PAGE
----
Although it is very, very, very large, but the universe probably cannot be infinitely large. But this does not mean that it has an edge.
We all know that the universe is expanding, isn't it? Well, if you did not know, then do not thank for the information. We live in an expanding universe: every galaxy flies away from any other galaxy. This naturally leads to the general question: “If the Universe expands, then in what does it expand? In a big universe? In nothing? In something like an indefinite fog? Where is the edge of our cosmic bubble?
Well, our Universe has an edge - that is, if by “our Universe” we mean the observed Universe. The speed of light is only speed - and the Universe exists for a long time (about 13.77 billion years). But for us, this means only so much of the Universe was revealed to us through light, which traveled through vast cosmic distances. And what is beyond our observed limit? It's easy: just more things like galaxies and black holes and new, fantastic varieties of cheese. These things are unattainable for us, but they are still there.
From our point of view, it seems that we are in the center of everything, and each galaxy flies away from us. So this naturally leads to the line of reasoning: “There must be an edge.” But, let's say, you jumped to Andromeda, our closest neighbor in the Galaxy. From this new point of view, everything still looks like you are in the center of the universe, and everything flies away from you. Now let's really go crazy and pretend that we can teleport you to the most distant observed galaxy, at the far edge of our observational reach. Guess what? Yes, from your position it looks like you are in the center of the Universe, and each galaxy (including the far Milky Way) rushing away from you. This is what we mean when we say, “The universe is expanding.” Each galaxy is removed from any other galaxy (with some minor exceptions from local mergers, but this is a topic for another article).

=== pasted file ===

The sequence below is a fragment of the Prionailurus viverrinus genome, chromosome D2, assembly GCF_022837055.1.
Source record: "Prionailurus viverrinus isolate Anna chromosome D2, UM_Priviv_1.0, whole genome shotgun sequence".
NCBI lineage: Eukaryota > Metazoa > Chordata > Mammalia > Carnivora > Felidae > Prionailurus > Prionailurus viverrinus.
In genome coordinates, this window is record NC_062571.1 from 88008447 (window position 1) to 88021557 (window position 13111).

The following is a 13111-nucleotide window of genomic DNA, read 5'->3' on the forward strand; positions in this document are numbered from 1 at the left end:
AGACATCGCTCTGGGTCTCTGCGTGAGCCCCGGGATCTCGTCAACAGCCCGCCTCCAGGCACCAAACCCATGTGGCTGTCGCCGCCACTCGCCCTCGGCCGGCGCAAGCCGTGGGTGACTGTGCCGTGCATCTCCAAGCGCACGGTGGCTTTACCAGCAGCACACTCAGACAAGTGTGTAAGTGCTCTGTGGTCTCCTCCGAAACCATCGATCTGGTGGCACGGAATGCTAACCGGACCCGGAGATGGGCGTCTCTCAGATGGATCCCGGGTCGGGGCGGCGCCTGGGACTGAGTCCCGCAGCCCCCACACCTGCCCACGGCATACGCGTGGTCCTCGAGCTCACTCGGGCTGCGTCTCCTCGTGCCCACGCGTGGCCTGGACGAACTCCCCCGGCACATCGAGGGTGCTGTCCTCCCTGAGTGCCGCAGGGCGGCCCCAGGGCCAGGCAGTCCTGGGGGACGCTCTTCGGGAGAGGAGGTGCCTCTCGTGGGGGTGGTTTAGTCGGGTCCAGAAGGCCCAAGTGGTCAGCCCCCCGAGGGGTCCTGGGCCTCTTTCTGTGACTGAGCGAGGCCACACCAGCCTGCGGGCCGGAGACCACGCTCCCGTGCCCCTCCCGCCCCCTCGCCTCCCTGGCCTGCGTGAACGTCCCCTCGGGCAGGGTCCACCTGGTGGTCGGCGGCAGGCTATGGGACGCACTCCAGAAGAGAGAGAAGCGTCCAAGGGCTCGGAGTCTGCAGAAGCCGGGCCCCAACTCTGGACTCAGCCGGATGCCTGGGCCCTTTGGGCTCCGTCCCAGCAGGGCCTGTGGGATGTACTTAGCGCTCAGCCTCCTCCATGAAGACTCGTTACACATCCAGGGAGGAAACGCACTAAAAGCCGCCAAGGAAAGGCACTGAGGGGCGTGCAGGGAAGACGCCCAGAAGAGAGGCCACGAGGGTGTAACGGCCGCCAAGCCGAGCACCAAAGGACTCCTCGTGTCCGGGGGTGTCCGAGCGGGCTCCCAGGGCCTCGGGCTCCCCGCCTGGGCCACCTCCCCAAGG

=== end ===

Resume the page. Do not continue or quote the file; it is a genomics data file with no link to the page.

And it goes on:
But there should be a limit, right? The universe cannot be infinite, right? Right?
Well, probably not. Although this is a very, very, very large universe, but probably it is not infinitely large.
But she still does not need edges.
Think again about jumping from galaxy to galaxy. From the side of the Milky Way, the Universe looks like a huge soap bubble increasing in size from our center. But from another galaxy this universal bubble looks different, because this other galaxy is in the “center” of the bubble ... And the temptation to call such concepts as words like “inside” or “edge” in our Universe does not make sense from the point of view of a new perspective . And this is true for every galaxy.
I will say it again: the “expanding universe” simply means that each galaxy is moving further away from any other galaxy. Here it is! There is no edge. No bubble. Nothing to expand. The math is simple: the universe gets bigger with time. That's all.